Once you established the high-level top-down view first, simply ask the interviewer if he wants you to go into more details or not! (sometimes you might have a gut feeling about it - but better be sure and ask to securely match your interviewer's expectations!)

Hope that helps - if so, please give it a thumbs-up with the green upvote button below!

Robert

Hi Anonymous!

Not an embarrassing question at all - I believe many candidates should consider that more explicitly in their prep!

The main underlying issue here is actully being top-down and structured in your answer. Always try to give the high-level helicopter view first (please note: structured content + structured communication - this is not the same!).

Once you established the high-level top-down view first, simply ask the interviewer if he wants you to go into more details or not! (sometimes you might have a gut feeling about it - but better be sure and ask to securely match your interviewer's expectations!)

Hope that helps - if so, please give it a thumbs-up with the green upvote button below!

Robert

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Dear Anonymous,

here's my advice for you:

1. In order to be concise, you need to be top-down, so for example mention the 3 things you want to explore in the case by using exactly 3 words (e.g., Competitions, Customers, Company). From there on you can deep-dive each buckets by providing more details but without repeating concepts.

2. It is acceptable to go into more detail in case if you first clearly mentioned the big picture/the macro areas you want to explore (as stated in point 1). It is accetable to go into more detail in fit interview answers if you are describing one particular experience where you need to provide more context, otherwse keep it simple and at a high level.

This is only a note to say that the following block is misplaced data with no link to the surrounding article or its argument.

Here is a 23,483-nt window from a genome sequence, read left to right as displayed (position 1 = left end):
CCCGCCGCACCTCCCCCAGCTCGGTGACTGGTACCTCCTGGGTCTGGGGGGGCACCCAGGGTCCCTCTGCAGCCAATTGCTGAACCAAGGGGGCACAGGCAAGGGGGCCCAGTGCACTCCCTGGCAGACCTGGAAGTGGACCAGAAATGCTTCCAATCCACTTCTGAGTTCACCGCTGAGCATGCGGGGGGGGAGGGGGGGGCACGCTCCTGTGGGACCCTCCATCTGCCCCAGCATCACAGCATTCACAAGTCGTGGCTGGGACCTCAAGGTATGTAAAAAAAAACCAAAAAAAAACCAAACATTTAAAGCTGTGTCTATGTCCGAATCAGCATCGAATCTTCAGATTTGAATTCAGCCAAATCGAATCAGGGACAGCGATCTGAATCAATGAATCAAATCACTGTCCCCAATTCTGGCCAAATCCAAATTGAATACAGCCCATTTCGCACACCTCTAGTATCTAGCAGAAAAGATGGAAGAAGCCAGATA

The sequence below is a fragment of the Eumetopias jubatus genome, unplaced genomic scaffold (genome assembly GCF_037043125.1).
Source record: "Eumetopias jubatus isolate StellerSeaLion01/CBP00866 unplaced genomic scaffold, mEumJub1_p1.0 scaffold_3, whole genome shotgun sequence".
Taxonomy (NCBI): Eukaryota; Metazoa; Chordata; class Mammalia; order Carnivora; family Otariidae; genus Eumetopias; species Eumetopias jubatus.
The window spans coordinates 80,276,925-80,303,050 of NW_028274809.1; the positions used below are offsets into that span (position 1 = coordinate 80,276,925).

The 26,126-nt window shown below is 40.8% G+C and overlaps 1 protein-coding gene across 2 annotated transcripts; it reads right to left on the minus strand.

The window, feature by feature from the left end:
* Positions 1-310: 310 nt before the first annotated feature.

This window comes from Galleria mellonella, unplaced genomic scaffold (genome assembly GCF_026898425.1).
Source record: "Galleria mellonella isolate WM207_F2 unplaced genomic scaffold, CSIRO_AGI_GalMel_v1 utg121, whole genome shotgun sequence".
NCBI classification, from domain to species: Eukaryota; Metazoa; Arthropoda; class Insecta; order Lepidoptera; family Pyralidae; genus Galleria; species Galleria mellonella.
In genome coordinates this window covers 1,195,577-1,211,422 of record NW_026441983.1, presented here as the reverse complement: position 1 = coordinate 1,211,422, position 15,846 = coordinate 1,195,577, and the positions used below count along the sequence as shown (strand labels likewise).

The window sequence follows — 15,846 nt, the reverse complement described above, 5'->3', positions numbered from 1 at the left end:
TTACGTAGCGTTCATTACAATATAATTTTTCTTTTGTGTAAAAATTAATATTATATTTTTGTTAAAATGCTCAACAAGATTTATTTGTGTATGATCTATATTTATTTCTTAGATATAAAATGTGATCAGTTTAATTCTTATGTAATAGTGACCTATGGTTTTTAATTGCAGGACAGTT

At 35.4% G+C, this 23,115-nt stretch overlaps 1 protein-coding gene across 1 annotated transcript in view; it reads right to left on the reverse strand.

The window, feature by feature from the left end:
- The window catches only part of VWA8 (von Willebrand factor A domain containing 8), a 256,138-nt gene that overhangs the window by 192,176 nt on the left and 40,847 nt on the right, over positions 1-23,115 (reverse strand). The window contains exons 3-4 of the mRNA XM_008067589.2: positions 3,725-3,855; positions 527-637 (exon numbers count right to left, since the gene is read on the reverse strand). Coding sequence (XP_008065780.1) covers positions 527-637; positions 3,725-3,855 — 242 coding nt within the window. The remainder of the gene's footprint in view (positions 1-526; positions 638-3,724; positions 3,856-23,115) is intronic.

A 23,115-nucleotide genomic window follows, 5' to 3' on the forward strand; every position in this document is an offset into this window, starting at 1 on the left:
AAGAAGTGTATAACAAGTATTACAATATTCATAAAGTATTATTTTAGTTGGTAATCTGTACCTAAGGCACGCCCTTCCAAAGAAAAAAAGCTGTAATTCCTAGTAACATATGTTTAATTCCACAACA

Hope it helps! ;)

Giulia

Dear Anonymous,

here's my advice for you:

1. In order to be concise, you need to be top-down, so for example mention the 3 things you want to explore in the case by using exactly 3 words (e.g., Competitions, Customers, Company). From there on you can deep-dive each buckets by providing more details but without repeating concepts.

2. It is acceptable to go into more detail in case if you first clearly mentioned the big picture/the macro areas you want to explore (as stated in point 1). It is accetable to go into more detail in fit interview answers if you are describing one particular experience where you need to provide more context, otherwse keep it simple and at a high level.

Hope it helps! ;)

Giulia

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Agree with other experts that you should try to structure your answers: short conclusion followed by the supporting points clearly labeled.

Often times we talk too much on one point is because we aren't sure about what to talk next, so we just go on and try to buy time. So think of the structure, know what points you are going to cover, before your speak. Also practice getting each point across in less than 3 sentences.

It might take some time to get used to this way of communication, but you would get more comfortable and faster as you practice.

Best,

Emily

Agree with other experts that you should try to structure your answers: short conclusion followed by the supporting points clearly labeled.

Often times we talk too much on one point is because we aren't sure about what to talk next, so we just go on and try to buy time. So think of the structure, know what points you are going to cover, before your speak. Also practice getting each point across in less than 3 sentences.

It might take some time to get used to this way of communication, but you would get more comfortable and faster as you practice.

Best,

Emily

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It's important to show synthesis and top-down communication. I would seriously work on it by trying every time you end a case to rephrase the conclusion by giving a short answer + 3 supporting points, always staying in 60-90 seconds

Best,
Antonello

It's important to show synthesis and top-down communication. I would seriously work on it by trying every time you end a case to rephrase the conclusion by giving a short answer + 3 supporting points, always staying in 60-90 seconds

Best,
Antonello